There are few opportunities to surprise and delight customers; the majority of the time, you would do well enough merely to satisfy them. The Nikon D800/800e surprised people; the D810 will have served its purpose if it merely satisfies them. To understand why the second time around is so tepid, it helps to think back to the end of the D700 era. The D3s had just been announced, with an unexpected high ISO bump that took many by surprise. Naturally, the fanbase wanted the D3s in the D700 body; it's not hard to image that such a camera would have sold well. But the problem with marketing is that there is a disconnect between what customers say they want, and what they actually end up buying. If Nikon had indeed delivered on the hypothetical D700s, it would seem a little long in the tooth compared to the Canon 5D Mark III of today.
Nikon basically re-aligned their high-end full frame lineup with the D800. Gone went the D2x/D3x style pro-body, leaving only the high-speed D4 and D4s to maintain the high end of the professional market. Not by coincidence, Canon went through a similar re-alignment at the same time. Why? There isn't one particular reason, by a mixture of a number of factors:
- Professional level APS-C cameras for professional use has waned with the increasing affordability of full frame cameras. Whereas semi-pros were using Nikon D300's and Canon 7D's before, it would be harder to maintain professional competitiveness today without full frame.
- Conversely, casual users of semi-pro APS-C cameras have been slowly drifting downard to smaller and lighter alternatives. The crowd that was previously using the Nikon D300 and Canon 7D for non-paid use now has alternatives in cameras like the D7100 or 70D.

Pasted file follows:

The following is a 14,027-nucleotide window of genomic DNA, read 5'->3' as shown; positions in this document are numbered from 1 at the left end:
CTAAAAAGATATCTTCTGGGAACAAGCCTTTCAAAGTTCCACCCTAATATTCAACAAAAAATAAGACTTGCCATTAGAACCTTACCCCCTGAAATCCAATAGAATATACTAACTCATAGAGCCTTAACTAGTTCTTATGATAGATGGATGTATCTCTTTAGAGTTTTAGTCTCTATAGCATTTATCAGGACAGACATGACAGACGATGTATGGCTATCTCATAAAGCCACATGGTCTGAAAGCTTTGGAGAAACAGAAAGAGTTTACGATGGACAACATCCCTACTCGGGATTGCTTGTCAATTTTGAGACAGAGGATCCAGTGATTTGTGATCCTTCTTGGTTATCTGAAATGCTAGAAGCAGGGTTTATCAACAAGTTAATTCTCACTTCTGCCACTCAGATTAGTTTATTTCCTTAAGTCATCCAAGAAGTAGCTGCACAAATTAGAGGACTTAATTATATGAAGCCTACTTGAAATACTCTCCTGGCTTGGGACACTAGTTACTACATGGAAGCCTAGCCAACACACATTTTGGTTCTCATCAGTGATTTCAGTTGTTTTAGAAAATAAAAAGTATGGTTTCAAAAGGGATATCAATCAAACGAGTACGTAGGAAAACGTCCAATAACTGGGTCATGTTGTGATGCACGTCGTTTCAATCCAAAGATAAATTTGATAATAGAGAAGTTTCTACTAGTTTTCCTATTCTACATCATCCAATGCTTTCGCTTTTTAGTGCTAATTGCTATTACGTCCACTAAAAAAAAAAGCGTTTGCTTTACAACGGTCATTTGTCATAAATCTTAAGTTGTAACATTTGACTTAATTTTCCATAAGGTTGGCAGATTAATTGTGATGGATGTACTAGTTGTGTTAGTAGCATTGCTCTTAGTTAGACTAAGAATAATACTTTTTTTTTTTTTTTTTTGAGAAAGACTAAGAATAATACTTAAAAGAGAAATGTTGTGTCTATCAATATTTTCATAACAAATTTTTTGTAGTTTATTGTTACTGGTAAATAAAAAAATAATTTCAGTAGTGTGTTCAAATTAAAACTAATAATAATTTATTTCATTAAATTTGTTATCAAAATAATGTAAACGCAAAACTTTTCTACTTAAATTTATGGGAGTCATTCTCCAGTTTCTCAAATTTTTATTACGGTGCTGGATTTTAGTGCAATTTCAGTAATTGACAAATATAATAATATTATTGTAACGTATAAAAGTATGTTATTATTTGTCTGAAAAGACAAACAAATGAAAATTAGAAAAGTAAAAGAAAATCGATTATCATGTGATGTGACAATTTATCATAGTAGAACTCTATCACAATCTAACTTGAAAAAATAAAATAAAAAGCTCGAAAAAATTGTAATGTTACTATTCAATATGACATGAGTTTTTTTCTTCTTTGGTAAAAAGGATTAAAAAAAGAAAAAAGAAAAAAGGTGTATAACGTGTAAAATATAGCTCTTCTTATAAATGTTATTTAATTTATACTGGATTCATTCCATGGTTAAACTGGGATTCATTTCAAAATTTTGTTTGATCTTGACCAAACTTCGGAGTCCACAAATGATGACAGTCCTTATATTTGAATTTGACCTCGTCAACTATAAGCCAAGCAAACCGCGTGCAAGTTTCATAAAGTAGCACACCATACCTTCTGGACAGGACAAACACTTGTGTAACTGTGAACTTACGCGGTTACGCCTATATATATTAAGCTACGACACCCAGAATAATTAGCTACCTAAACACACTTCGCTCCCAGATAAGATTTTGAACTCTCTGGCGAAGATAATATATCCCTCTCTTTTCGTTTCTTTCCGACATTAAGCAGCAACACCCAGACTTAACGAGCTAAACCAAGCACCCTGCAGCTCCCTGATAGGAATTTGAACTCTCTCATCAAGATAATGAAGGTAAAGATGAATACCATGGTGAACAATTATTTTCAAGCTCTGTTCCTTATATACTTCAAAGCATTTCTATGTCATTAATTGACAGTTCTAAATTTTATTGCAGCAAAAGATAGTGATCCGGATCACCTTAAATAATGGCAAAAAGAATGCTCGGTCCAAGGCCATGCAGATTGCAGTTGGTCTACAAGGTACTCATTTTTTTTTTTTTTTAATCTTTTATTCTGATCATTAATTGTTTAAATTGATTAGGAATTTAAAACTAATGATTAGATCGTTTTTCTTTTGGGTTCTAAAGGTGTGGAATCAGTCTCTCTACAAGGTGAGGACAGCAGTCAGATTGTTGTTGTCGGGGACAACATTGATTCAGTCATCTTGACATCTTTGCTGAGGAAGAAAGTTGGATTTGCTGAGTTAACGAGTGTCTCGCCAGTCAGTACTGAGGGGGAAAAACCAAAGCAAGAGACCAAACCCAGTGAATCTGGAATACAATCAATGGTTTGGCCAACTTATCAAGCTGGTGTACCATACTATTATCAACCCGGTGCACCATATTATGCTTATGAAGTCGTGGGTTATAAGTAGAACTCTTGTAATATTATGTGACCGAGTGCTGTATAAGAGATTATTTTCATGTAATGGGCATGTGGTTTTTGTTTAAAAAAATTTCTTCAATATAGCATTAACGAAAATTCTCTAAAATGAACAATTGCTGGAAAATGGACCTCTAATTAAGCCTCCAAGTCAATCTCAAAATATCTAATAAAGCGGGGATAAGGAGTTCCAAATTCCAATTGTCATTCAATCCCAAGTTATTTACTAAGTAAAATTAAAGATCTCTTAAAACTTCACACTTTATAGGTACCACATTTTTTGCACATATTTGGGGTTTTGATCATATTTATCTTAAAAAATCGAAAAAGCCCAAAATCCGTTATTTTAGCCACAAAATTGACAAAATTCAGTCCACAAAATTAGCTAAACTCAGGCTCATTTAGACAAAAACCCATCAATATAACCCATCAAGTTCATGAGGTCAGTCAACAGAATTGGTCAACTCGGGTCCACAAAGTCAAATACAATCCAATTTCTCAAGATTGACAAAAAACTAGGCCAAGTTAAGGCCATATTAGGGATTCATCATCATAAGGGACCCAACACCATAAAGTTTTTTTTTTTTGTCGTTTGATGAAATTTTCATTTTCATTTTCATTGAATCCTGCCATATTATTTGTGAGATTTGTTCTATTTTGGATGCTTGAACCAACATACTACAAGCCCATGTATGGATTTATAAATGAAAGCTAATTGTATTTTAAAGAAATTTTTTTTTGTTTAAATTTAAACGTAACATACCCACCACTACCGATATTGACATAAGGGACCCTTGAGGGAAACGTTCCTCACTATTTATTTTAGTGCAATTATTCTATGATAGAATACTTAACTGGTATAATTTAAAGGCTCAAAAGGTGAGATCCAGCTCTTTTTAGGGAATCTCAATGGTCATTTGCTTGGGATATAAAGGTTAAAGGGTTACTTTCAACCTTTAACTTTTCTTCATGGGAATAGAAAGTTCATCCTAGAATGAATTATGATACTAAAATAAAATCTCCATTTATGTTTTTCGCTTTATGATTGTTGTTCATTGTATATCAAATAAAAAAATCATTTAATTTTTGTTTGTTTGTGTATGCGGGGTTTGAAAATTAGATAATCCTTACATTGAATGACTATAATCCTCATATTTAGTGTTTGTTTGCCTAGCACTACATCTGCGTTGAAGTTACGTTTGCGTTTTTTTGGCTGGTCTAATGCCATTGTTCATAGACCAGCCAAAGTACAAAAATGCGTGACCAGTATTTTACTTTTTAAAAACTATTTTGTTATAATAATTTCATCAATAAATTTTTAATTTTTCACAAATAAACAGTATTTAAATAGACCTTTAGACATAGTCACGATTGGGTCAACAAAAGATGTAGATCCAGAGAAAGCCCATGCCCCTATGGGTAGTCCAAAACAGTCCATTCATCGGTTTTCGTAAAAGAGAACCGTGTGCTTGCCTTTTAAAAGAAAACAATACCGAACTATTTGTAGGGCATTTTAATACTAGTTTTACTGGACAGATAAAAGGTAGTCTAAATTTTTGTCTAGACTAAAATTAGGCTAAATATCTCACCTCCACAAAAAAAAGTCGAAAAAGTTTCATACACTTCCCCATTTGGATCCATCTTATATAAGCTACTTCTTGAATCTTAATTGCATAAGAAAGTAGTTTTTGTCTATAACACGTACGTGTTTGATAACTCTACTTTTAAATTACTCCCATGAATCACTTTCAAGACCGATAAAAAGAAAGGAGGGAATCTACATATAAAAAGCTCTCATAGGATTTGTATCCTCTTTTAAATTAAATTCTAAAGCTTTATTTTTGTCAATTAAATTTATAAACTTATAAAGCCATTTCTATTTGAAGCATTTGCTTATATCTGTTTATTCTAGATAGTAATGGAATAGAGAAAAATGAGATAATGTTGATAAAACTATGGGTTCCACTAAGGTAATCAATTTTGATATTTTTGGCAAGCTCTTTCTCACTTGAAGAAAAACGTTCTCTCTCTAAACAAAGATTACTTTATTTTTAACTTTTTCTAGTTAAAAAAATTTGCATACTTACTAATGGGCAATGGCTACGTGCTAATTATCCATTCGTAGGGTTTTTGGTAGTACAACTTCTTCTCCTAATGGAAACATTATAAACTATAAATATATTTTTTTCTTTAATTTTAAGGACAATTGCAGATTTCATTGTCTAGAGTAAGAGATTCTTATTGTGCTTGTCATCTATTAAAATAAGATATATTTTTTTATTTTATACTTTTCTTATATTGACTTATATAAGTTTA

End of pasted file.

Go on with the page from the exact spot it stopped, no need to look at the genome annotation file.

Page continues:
Though the 36mp resolution of D800 turned off some people when it was first launched, history has shown that it was more or less the right decision for Nikon in the long run, as the combination of ultra high resolution and extremely wide dynamic range made for industry-leading image quality. Up until the D810, the D800/800e was the best camera on the market from an image quality standpoint. Had the D810 not been launched, that would not have changed. However, in business, standing still means moving backwards, so
The headline specs are:
- 36.3MP snsor
- 3.2" LCD 1.3m dot screen:, new split-screen leveling mode
- Expeed 4 image processing engine
- 5 fps in FX mode
- 7 fps in DX mode with battery grip
- No optical low pass filter (OLPF)
- sRAW option
- ISO 64-12800 native
- Shutter speeds: 1/8000-30s
- Electronic first curtain shutter option
- Group Area AF mode from the D4s
- Video now to 50/60p, no 4k
- Stereo microphones
- "Zebra Stripes" video exposure aid
- New "flat" picture controls for video
- New shutter shutter/shutter balance mechanism for reduced vibration
- Metering mode button now on main control dial
- Redesigned grip